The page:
(a) If the Contractor refuses or fails to prosecute the work or any separable part, with the diligence that will insure its completion within the time specified in this contract including any extension, or fails to complete the work within this time, the Government may, by written notice to the Contractor, terminate the right to proceed with the work (or the separable part of the work) that has been delayed. In this event, the Government may take over the work and complete it by contract or otherwise, and may take possession of and use any materials, appliances, and plant on the work site necessary for completing the work. The Contractor and its sureties shall be liable for any damage to the Government resulting from the Contractor’s refusal or failure to complete the work within the specified time, whether or not the Contractor’s right to proceed with the work is terminated. This liability includes any increased costs incurred by the Government in completing the work.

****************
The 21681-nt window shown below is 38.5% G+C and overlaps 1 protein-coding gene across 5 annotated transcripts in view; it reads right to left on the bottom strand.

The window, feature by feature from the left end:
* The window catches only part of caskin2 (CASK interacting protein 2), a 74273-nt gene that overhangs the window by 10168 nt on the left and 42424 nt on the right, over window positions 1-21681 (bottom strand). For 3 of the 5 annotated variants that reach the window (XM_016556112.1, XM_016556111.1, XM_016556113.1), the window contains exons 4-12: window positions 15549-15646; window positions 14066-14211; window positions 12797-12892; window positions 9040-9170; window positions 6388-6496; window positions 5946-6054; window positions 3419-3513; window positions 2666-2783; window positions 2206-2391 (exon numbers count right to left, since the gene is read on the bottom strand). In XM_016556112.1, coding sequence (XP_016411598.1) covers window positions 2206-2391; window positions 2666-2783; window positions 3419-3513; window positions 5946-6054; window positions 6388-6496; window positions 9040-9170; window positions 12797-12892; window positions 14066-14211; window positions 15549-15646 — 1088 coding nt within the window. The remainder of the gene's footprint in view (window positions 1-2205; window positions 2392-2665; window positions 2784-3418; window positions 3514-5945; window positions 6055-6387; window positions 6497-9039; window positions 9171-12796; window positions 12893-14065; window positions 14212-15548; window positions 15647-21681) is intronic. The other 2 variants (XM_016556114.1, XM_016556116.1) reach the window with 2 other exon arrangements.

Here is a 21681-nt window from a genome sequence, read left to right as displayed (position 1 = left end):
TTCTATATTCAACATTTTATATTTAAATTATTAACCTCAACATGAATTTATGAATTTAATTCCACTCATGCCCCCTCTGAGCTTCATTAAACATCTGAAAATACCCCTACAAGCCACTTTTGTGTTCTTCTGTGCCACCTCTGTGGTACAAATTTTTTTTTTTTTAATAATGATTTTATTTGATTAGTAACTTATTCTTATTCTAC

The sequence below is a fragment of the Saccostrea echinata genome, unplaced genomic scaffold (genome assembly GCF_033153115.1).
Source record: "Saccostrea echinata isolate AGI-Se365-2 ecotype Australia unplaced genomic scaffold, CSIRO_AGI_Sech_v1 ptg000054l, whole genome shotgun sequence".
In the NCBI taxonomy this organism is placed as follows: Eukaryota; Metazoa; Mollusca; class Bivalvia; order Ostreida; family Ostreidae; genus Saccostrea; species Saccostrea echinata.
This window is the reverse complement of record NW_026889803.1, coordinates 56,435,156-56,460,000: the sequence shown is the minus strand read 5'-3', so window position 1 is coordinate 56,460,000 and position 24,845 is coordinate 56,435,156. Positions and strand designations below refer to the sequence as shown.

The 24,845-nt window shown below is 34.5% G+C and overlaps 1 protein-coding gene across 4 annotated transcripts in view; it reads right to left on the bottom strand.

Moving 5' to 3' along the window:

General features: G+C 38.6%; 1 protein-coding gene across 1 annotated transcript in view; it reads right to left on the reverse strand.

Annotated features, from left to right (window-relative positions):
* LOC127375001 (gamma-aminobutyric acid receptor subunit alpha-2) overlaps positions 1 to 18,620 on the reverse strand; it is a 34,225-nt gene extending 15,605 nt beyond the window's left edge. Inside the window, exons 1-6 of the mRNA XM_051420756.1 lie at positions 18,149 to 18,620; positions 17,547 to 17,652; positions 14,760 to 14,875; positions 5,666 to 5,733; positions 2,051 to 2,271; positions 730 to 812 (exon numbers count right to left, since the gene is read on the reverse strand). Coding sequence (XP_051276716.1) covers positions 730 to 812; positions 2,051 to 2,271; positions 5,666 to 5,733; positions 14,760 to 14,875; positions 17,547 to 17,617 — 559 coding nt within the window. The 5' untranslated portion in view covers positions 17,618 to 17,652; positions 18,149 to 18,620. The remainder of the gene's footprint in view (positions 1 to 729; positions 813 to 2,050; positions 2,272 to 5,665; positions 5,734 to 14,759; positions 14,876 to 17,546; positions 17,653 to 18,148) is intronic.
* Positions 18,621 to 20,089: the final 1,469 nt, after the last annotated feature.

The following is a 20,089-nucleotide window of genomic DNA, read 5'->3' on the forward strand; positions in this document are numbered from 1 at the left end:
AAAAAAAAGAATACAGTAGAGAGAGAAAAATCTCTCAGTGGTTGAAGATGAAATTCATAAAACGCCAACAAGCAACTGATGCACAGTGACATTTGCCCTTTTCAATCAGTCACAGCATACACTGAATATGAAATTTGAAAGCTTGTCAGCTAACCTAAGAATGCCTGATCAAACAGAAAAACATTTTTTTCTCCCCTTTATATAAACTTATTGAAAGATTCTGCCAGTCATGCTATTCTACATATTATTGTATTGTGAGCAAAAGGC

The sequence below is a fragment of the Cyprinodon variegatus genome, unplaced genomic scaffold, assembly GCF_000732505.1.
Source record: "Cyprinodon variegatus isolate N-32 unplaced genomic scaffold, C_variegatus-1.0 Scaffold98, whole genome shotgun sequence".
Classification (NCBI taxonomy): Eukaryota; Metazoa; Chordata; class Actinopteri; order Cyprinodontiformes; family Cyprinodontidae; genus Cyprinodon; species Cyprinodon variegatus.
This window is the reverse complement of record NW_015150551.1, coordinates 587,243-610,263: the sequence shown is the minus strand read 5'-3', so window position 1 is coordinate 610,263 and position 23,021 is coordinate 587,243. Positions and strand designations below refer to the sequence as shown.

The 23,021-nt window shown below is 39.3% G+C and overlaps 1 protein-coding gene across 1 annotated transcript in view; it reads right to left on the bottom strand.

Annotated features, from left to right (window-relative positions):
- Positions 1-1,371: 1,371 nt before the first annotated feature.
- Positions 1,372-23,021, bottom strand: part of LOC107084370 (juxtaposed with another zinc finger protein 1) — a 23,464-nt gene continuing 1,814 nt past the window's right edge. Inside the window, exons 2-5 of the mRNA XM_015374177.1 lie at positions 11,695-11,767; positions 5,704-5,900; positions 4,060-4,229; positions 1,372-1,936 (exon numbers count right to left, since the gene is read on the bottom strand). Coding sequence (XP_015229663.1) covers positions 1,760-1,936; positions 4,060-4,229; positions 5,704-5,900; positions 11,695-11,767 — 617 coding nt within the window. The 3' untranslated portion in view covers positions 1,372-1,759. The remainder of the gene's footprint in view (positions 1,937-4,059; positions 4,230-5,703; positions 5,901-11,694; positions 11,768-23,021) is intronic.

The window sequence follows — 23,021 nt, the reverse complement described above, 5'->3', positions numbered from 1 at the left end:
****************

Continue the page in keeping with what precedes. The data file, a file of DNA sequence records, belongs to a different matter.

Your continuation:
(b) The Contractor’s right to proceed shall not be terminated nor the Contractor charged with damages under this clause, if—

(1) The delay in completing the work arises from unforeseeable causes beyond the control and without the fault or negligence of the Contractor. Examples of such causes include (i) acts of God or of the public enemy, (ii) acts of the Government in either its sovereign or contractual capacity, (iii) acts of another Contractor in the performance of a contract with the Government, (iv) fires, (v) floods, (vi) epidemics, (vii) quarantine restrictions, (viii) strikes, (ix) freight embargoes, (x) unusually severe weather, or (xi) delays of subcontractors or suppliers at any tier arising from unforeseeable causes beyond the control and without the fault or negligence of both the Contractor and the subcontractors or suppliers; and